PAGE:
or natural keys were usually black, and the upper or chromatic, white. In Italy and the Netherlands the practice was the reverse. The strings, of finely-drawn brass wire, were stretched nearly in the direction of the length of the cose, but with a bias towards the back. On the right of the player were inserted in the sound-board, strengthened on the under side by a slip of oak to receive them, the wrest or tuning-pins round which the strings were fastened, while at the back and partly along the left-hand ride of the case, they were attached by small eyes to hitch-pins of thicker wire. On the right hand the strings rested upon a curved bridge, pinned to fix their direction, and conducting their sound-waves to the sound-board, a flat surface of wood beneath, extending partly over the instrument, but we miss [App. p.593 adds "in clavichords of the 18th century"] the harpsichord sound-hole cut as a rose or some other ornamental device—often the initials of the maker's name. Nearly at the back of each key, in an upright position, was placed a small brass wedge or 'tangent' (t) about an inch high and an eighth of an inch broad at the top (Fig. 3). The tangent, when the key was put down, rose to the string and pressing it upwards set it in vibration. With a good touch the player could feel the elasticity of the string, and the more this was felt the better the instrument was considered to be. By the pressure of the tangent the string was divided into two unequal lengths, each of which would have vibrated, but the shorter was instantly damped by a narrow band of cloth interlaced with the strings, which also damped the longer section directly the player allowed the key to rise and the tangent to fall. The tangents thus not only produced the tones but served as a second bridge to measure off the vibrating lengths required for the pitch of the notes. Thus a delicate tone was obtained that had something in it charmingly hesitating or tremulous; a tone although very weak, yet capable, unlike the harpsichord or spinet, of increase and decrease, reflecting the finest and most tender gradations of the touch of the player, and in this power of expression without a rival until the pianoforte was invented. To ears accustomed to the pianoforte, the 'blocking' sound inseparable from the clavichord tone would seem a disadvantage. A pianoforte, out of order through the hammers failing to rebound from the strings, would however give a very exaggerated and disagreeable notion of this inherent peculiarity of the clavichord. Koch, in his Musical Lexicon, describes the clavichord as 'Labsal des Dulders, und des Frohsinns theilnehmenden Freund' (the comfort of the sufferer and the sympathising friend of cheerfulness).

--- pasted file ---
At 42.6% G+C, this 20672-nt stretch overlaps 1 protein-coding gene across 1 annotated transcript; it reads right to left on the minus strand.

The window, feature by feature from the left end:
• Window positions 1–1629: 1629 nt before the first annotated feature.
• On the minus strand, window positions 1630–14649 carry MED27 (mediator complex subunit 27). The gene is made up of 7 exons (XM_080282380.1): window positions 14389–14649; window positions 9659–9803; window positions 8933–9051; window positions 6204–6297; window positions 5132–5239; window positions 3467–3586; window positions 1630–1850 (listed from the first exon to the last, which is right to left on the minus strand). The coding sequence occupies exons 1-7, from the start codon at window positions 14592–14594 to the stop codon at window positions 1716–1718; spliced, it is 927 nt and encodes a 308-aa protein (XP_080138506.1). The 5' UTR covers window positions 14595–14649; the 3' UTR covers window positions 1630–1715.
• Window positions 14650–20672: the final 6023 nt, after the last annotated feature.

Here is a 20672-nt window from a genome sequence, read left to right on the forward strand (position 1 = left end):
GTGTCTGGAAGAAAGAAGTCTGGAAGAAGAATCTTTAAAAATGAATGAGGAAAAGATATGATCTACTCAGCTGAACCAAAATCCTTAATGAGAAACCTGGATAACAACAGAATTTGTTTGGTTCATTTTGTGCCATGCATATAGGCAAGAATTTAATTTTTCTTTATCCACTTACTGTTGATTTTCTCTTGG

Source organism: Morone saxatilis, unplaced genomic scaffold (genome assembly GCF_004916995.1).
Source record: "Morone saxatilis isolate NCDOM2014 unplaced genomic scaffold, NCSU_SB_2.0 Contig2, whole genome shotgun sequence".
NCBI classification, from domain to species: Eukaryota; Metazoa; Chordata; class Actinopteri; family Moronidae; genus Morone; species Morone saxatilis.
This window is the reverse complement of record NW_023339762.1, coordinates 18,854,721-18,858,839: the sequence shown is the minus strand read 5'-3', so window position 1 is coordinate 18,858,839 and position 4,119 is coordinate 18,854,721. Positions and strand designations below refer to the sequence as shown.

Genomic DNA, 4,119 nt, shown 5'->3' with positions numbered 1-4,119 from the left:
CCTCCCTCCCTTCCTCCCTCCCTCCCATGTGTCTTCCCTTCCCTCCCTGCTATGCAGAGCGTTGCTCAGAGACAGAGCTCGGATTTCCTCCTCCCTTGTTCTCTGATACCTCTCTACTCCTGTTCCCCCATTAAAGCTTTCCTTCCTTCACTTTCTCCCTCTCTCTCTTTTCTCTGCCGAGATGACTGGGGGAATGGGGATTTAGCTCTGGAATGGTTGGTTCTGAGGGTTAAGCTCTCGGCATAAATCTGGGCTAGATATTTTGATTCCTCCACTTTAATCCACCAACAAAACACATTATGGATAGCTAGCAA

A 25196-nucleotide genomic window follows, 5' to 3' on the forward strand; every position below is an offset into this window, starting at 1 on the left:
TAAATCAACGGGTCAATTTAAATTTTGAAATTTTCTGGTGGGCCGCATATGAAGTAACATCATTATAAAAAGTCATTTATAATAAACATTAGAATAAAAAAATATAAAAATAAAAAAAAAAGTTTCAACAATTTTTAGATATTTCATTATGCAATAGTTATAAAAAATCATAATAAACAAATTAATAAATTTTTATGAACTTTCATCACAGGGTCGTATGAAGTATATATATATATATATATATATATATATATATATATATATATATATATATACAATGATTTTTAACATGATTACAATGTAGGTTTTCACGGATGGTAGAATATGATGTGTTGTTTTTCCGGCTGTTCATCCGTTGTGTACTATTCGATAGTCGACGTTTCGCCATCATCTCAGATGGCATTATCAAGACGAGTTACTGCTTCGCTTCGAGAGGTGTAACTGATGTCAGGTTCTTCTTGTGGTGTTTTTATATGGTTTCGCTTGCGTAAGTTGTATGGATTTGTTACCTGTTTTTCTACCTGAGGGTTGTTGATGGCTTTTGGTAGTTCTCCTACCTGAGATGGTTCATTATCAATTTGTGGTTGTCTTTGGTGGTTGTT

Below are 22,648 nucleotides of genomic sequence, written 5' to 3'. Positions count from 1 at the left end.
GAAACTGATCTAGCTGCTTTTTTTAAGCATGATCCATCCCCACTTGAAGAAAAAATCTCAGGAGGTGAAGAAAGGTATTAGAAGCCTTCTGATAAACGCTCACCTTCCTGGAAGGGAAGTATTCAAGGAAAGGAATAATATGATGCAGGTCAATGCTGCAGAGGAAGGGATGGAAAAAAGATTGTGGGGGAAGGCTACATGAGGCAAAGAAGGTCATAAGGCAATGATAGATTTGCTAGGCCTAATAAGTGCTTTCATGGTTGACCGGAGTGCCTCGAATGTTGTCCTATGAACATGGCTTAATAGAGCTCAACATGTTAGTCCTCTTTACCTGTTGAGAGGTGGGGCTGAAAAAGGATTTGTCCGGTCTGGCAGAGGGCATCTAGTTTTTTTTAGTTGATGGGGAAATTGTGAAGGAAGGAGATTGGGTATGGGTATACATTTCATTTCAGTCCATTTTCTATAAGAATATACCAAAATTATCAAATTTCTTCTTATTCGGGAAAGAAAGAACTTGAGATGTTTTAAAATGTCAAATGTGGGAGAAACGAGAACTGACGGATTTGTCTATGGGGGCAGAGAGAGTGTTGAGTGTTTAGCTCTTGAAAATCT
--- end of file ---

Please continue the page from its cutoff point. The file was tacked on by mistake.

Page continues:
Up to the beginning of the present century the use of the clavichord in Germany was general, and we are told by Mr. Carl Engel ('Musical Instruments,' etc., 1874) that it is frequently to be met with there to this day in country places. It was a favourite instrument with J. S. Bach, who preferred it to the pianoforte; and with his son Emmanuel, who wrote the 'Versuch über die wahre Art das Klavier zu spielen,' an essay on the true method of playing the clavichord, and the basis of all succeeding text-books of keyed stringed instruments. Mattheson lauded the clavichord above the clavicymbel or harpsichord.